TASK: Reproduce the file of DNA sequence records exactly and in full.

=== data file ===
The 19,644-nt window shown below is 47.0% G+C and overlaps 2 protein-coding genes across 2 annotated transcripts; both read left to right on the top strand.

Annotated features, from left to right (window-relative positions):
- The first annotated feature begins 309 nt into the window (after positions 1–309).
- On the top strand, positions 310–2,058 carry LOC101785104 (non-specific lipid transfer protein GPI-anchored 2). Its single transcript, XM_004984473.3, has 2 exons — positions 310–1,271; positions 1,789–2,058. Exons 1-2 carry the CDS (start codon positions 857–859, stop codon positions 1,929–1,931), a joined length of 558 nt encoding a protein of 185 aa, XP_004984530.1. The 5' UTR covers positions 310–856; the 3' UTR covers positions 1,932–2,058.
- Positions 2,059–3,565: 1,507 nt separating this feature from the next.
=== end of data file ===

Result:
The 19,644-nt window shown below is 47.0% G+C and overlaps 2 protein-coding genes across 2 annotated transcripts; both read left to right on the top strand.

Annotated features, from left to right (window-relative positions):
- The first annotated feature begins 309 nt into the window (after positions 1–309).
- On the top strand, positions 310–2,058 carry LOC101785104 (non-specific lipid transfer protein GPI-anchored 2). Its single transcript, XM_004984473.3, has 2 exons — positions 310–1,271; positions 1,789–2,058. Exons 1-2 carry the CDS (start codon positions 857–859, stop codon positions 1,929–1,931), a joined length of 558 nt encoding a protein of 185 aa, XP_004984530.1. The 5' UTR covers positions 310–856; the 3' UTR covers positions 1,932–2,058.
- Positions 2,059–3,565: 1,507 nt separating this feature from the next.